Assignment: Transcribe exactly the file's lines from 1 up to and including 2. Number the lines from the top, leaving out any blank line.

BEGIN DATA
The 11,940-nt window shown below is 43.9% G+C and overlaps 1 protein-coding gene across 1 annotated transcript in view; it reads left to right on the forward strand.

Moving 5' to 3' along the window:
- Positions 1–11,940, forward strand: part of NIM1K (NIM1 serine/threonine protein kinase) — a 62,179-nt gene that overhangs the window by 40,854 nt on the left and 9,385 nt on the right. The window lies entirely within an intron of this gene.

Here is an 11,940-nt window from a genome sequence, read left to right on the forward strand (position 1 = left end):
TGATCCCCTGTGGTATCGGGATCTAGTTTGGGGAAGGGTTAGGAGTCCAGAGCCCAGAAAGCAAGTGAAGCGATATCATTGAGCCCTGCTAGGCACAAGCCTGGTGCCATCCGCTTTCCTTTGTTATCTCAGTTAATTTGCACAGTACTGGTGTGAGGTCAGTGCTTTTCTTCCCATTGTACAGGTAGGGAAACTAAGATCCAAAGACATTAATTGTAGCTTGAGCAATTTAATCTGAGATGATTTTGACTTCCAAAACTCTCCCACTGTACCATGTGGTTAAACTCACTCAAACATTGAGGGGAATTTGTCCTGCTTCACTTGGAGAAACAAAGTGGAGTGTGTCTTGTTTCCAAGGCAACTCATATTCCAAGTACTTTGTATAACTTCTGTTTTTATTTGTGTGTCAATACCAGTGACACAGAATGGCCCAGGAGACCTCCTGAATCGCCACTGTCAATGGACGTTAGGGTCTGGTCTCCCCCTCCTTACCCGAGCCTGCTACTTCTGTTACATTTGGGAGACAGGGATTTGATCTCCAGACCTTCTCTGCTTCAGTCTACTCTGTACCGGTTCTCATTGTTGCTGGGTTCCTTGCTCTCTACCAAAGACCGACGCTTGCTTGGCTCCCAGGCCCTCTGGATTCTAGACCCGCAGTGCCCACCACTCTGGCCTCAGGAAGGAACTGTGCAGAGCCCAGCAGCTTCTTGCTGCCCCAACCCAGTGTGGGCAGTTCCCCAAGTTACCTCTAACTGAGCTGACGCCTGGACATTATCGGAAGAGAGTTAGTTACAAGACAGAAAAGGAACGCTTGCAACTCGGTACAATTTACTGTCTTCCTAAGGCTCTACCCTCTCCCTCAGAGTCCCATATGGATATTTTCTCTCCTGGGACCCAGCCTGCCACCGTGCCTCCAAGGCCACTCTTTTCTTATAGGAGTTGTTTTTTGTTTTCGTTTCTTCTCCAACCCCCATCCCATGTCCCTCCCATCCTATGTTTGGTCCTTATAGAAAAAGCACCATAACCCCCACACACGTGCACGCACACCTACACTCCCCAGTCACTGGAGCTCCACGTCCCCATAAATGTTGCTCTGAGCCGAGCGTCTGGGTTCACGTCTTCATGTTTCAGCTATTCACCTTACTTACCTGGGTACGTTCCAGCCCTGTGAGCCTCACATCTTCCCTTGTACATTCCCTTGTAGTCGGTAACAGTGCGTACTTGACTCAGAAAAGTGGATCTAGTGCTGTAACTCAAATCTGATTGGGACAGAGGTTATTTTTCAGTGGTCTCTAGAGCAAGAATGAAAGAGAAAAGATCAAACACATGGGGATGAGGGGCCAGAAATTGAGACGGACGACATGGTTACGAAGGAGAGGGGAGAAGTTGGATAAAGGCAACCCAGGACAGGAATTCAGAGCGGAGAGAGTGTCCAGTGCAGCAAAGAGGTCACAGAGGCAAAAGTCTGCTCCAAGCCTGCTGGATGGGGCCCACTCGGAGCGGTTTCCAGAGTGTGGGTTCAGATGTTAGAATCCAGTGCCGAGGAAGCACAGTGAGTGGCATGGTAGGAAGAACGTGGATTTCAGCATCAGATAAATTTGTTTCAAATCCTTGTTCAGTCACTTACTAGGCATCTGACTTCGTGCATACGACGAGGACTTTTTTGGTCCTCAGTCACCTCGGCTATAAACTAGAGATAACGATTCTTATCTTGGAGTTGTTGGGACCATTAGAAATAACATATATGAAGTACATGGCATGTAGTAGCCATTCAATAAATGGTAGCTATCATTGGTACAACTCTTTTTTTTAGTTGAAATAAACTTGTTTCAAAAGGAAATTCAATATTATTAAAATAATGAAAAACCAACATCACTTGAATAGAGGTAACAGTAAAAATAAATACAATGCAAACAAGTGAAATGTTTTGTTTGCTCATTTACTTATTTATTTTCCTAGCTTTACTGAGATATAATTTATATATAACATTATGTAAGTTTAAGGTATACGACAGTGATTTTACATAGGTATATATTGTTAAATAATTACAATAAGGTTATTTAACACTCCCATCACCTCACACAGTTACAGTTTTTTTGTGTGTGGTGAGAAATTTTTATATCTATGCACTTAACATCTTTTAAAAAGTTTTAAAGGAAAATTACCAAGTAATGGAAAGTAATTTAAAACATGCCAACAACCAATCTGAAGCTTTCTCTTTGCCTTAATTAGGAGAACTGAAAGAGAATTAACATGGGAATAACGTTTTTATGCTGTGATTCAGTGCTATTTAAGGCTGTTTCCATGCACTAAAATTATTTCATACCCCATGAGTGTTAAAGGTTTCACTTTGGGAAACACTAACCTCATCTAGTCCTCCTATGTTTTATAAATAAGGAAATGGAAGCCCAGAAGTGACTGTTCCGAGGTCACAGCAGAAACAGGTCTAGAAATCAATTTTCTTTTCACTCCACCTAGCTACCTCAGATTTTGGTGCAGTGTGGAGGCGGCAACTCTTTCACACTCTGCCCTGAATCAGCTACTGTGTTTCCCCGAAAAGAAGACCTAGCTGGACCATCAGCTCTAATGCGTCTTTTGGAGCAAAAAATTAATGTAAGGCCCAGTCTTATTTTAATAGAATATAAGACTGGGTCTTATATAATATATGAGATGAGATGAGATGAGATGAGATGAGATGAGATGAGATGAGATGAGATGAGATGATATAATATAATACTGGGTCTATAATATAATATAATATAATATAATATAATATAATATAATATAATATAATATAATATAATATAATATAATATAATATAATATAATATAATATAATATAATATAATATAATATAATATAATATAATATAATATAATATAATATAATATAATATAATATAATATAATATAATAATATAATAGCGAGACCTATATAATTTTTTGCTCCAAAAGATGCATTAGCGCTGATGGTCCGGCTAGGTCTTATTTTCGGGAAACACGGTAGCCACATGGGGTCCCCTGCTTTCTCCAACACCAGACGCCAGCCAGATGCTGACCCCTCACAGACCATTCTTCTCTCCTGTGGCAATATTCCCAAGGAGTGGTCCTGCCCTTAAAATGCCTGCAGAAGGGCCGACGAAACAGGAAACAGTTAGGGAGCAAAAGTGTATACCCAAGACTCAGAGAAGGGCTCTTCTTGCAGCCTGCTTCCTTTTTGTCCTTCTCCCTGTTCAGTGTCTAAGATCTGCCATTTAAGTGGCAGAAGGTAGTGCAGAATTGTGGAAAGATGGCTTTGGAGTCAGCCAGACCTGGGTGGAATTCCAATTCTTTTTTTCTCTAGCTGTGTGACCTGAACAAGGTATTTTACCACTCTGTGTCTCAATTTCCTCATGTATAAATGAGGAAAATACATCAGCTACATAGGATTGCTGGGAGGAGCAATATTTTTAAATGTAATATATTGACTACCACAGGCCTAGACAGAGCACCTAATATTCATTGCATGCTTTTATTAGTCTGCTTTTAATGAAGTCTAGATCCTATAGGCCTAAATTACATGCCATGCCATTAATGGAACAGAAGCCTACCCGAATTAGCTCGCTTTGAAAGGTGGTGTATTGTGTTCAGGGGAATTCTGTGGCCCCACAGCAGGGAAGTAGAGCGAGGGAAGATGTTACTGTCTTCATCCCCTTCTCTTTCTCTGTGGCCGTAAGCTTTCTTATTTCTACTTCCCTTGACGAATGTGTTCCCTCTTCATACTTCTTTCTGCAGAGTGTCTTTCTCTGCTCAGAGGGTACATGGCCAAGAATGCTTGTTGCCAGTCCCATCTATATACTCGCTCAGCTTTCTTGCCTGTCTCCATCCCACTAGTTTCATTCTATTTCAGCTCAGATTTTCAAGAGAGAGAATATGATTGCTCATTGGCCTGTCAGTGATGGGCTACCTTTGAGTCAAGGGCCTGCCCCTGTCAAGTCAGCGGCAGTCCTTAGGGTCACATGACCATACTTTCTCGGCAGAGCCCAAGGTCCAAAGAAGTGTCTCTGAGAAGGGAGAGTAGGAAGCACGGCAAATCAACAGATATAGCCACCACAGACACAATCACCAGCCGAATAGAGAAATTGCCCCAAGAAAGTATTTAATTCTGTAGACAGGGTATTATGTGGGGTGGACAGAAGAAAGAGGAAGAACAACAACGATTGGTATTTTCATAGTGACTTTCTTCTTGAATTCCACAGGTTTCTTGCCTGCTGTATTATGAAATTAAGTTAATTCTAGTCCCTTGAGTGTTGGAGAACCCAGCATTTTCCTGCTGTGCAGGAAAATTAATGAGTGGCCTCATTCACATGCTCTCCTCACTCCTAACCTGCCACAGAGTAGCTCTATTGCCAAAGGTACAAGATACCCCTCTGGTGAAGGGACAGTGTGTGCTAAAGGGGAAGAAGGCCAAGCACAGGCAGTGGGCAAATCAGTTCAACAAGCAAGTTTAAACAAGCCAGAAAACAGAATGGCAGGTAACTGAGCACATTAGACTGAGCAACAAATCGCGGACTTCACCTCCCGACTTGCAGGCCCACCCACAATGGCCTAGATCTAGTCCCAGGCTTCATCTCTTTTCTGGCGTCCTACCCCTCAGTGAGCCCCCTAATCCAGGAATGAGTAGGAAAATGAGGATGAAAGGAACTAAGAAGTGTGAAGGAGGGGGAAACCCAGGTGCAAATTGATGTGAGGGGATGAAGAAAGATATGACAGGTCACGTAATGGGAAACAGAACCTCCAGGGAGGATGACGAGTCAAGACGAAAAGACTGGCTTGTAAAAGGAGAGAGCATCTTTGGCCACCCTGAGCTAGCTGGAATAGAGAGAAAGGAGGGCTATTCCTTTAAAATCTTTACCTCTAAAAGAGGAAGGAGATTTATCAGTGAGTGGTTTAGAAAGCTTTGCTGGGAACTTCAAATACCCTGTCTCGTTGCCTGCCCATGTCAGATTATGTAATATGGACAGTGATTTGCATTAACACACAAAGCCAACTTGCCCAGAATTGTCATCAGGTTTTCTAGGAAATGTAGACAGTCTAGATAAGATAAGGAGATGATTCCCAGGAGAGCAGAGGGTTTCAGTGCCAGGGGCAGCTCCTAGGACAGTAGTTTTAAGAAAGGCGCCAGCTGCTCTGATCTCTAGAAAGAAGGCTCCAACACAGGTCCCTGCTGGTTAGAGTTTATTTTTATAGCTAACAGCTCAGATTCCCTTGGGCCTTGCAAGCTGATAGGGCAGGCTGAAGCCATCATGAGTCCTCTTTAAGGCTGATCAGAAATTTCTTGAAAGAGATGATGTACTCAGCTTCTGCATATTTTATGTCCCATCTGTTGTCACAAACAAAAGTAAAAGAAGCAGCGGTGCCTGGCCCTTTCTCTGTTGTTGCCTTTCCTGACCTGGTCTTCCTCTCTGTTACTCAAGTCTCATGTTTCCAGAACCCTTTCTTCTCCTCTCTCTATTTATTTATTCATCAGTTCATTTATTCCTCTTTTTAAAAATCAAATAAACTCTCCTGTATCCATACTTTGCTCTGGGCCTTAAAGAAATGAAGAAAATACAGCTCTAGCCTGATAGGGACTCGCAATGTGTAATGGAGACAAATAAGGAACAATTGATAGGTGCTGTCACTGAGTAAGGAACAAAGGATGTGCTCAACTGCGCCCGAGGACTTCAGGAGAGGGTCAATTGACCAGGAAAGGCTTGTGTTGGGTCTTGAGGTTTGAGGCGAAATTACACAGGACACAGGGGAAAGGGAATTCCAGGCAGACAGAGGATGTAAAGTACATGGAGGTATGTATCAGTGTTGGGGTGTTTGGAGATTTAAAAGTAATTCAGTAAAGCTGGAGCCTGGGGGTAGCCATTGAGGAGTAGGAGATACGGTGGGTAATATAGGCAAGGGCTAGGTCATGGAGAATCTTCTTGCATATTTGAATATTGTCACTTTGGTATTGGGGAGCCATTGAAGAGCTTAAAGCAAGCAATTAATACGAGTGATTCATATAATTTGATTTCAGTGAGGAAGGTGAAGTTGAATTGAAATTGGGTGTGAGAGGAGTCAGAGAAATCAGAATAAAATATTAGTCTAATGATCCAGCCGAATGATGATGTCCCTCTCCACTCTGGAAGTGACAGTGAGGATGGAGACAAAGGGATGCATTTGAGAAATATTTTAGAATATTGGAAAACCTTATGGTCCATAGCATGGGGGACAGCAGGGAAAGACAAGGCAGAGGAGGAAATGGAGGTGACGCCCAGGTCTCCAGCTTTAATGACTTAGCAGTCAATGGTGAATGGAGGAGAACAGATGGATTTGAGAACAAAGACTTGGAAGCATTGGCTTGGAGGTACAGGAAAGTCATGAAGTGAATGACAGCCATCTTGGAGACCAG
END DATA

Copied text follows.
The 11,940-nt window shown below is 43.9% G+C and overlaps 1 protein-coding gene across 1 annotated transcript in view; it reads left to right on the forward strand.

Moving 5' to 3' along the window: